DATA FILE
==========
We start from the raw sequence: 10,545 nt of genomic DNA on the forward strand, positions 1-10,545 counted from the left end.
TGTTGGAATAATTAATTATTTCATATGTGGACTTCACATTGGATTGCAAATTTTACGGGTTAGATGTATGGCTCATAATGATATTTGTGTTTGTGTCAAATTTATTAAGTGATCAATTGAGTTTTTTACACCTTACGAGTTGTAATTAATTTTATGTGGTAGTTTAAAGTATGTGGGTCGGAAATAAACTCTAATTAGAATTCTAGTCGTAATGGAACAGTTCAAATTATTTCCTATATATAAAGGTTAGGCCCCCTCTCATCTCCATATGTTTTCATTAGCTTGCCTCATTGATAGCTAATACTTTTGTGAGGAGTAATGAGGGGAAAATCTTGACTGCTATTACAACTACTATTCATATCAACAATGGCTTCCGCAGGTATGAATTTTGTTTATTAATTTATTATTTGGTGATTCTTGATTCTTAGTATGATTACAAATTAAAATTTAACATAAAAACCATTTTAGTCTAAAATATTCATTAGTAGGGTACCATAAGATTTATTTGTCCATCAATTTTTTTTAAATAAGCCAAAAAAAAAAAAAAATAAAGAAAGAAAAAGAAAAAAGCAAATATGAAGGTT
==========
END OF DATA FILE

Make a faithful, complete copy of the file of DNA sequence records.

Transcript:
We start from the raw sequence: 10,545 nt of genomic DNA on the forward strand, positions 1-10,545 counted from the left end.
TGTTGGAATAATTAATTATTTCATATGTGGACTTCACATTGGATTGCAAATTTTACGGGTTAGATGTATGGCTCATAATGATATTTGTGTTTGTGTCAAATTTATTAAGTGATCAATTGAGTTTTTTACACCTTACGAGTTGTAATTAATTTTATGTGGTAGTTTAAAGTATGTGGGTCGGAAATAAACTCTAATTAGAATTCTAGTCGTAATGGAACAGTTCAAATTATTTCCTATATATAAAGGTTAGGCCCCCTCTCATCTCCATATGTTTTCATTAGCTTGCCTCATTGATAGCTAATACTTTTGTGAGGAGTAATGAGGGGAAAATCTTGACTGCTATTACAACTACTATTCATATCAACAATGGCTTCCGCAGGTATGAATTTTGTTTATTAATTTATTATTTGGTGATTCTTGATTCTTAGTATGATTACAAATTAAAATTTAACATAAAAACCATTTTAGTCTAAAATATTCATTAGTAGGGTACCATAAGATTTATTTGTCCATCAATTTTTTTTAAATAAGCCAAAAAAAAAAAAAAATAAAGAAAGAAAAAGAAAAAAGCAAATATGAAGGTT